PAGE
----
In my dreams which look like the picture to the left, I can fly my legs upward and hold this pose, even if for only a few strong seconds. But the reality of my firefly pose is that a millisecond after I get the back of my legs onto my triceps, my butt is on the ground and I am left looking like a squashed firefly instead of a graceful one. I swear if I ever master this pose I will tattoo a firefly somewhere on my body to commemorate this momentous feat. (This will be a huge deal as I have made it this far through life with no ink) Further still, should I master this firefly nemesis, it’s probably not out of the realm of possibility that I’ll bust into it at random times; just to show off my skill. (PSA of the day, do not do yoga while or after drinking. The results are ALWAYS catastrophic. Your body and your brain are not nearly as coordinated after cocktails) I may or may not have some experience in this department!
In the nursery business, people always ask us how we decide what to grow. A shrug and a smile is probably as accurate an answer as any other but the truth of the matter is that what we grow is a bit of a wild guess. It seems no matter what we grow, it is never enough of the right thing or too much of the wrong thing. What about those new varieties that seem to crop up on so many lists? Nyssa sylvatica ‘Green Gable’, Prunus ‘Akebono’, Aesculus cornea ‘Ft. McNair’, Gymnocladus discus ‘Espresso’. Are these plants as great as their patenters claim or will they end up a bust? Incredibly hard to say but we do know that if we don’t at least dabble in the trends, we will get left behind. When someone asks what new plants are you growing, you can’t very well say, “None” and expect to call yourself innovative. But back to the original question, “What to grow?”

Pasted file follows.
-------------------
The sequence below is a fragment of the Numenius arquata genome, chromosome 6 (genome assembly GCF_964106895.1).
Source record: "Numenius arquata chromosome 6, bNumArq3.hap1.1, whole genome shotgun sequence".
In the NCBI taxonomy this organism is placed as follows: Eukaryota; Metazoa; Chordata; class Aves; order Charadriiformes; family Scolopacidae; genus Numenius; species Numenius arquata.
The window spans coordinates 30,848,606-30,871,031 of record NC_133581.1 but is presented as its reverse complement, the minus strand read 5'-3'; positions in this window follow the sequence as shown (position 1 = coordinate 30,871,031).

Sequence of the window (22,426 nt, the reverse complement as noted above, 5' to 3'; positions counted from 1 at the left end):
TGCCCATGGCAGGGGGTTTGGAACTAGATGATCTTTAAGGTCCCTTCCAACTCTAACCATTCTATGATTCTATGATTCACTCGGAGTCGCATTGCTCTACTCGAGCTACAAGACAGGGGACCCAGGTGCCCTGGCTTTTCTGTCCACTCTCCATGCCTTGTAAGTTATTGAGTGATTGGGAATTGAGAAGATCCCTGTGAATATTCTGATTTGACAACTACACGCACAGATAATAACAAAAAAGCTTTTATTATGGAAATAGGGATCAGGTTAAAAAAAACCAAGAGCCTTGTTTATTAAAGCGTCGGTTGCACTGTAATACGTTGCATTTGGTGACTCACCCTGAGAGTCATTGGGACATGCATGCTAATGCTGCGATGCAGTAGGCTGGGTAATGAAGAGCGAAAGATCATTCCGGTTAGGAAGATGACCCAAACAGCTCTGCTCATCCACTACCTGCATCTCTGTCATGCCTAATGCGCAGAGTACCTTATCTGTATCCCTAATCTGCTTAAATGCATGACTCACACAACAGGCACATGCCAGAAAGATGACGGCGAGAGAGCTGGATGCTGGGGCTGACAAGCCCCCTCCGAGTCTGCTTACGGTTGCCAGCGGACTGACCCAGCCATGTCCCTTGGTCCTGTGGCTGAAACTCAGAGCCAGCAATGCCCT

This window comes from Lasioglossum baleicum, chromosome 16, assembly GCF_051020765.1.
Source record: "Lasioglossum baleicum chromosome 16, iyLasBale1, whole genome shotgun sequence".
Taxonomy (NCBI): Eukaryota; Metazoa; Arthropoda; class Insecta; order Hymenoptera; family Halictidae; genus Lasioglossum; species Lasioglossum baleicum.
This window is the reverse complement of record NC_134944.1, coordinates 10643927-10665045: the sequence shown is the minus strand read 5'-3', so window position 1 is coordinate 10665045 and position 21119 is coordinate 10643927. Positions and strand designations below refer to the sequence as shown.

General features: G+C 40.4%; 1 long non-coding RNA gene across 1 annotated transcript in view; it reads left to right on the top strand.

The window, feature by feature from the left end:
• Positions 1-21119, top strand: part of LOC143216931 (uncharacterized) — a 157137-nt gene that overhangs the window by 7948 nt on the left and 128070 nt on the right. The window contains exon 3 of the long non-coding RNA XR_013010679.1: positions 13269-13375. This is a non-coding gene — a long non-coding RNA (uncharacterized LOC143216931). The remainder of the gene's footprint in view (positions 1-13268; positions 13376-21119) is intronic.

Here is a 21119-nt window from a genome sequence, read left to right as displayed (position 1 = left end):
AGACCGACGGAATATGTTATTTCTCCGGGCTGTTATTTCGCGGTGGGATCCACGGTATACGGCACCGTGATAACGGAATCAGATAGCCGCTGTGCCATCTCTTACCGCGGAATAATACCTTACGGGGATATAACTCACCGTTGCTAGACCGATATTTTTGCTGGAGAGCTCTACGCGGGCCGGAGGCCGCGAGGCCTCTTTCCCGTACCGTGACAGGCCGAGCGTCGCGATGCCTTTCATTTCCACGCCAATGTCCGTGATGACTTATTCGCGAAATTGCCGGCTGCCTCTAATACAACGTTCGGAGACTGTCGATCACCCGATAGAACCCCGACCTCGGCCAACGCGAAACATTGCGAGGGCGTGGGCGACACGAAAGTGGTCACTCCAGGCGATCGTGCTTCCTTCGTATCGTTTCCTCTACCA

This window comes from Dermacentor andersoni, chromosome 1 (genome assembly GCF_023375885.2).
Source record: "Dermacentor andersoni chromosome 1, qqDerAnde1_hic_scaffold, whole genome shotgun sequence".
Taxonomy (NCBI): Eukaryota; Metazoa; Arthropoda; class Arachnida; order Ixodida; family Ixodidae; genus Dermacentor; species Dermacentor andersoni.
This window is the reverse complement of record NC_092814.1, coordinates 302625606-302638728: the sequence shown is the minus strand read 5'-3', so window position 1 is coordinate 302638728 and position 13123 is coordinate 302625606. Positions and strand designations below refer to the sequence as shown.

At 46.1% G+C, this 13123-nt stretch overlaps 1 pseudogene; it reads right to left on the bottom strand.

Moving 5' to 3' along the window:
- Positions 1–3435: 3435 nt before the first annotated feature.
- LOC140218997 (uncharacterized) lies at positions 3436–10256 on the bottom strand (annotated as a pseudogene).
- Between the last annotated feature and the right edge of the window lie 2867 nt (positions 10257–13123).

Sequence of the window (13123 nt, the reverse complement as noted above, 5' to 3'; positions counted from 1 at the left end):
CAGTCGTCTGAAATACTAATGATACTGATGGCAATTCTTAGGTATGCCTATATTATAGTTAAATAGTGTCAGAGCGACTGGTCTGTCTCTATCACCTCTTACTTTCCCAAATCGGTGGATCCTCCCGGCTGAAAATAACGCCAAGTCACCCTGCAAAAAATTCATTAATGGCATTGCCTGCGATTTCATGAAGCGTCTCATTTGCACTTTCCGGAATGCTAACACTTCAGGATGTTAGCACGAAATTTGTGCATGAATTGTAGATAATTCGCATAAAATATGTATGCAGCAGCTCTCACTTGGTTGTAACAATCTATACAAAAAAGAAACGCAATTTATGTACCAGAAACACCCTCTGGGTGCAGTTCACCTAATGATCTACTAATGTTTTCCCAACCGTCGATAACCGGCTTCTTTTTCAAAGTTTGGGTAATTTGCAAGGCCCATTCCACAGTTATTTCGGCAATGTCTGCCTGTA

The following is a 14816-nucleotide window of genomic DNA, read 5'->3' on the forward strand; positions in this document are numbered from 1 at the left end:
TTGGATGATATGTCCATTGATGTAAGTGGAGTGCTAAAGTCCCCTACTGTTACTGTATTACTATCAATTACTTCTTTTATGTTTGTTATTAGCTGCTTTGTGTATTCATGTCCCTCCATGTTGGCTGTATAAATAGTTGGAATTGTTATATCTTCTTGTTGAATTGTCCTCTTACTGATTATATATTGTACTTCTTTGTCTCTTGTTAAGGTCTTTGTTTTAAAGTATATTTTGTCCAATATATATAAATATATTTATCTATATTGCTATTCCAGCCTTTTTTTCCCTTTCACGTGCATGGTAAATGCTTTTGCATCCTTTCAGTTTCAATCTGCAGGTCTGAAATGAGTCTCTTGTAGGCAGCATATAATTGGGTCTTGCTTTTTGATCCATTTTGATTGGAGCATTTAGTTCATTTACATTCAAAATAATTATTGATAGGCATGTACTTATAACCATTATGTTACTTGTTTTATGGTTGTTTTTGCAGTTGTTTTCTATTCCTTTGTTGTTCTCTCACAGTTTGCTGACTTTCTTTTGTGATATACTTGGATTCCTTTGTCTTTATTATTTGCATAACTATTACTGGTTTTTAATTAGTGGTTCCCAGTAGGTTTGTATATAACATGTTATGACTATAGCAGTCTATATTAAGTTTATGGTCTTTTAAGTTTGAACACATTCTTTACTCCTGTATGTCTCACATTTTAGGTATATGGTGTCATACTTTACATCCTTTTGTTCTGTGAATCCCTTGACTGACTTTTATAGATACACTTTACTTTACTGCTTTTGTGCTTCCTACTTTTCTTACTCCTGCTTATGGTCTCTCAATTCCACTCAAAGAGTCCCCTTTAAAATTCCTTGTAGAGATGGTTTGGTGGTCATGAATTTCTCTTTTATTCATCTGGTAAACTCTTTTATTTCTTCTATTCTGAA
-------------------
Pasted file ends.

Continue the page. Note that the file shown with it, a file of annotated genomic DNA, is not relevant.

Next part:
These are truly out on a limb decisions. Too many and we’ll end up first discounting them, maybe transplanting them in the hopes they may someday sell or worse still pushing them over. Too little and we’ve created a demand that we cannot meet. We know that we can sell 250 Red Sunset and 250 October Glory Red maples per year but what about Redpointe red maple?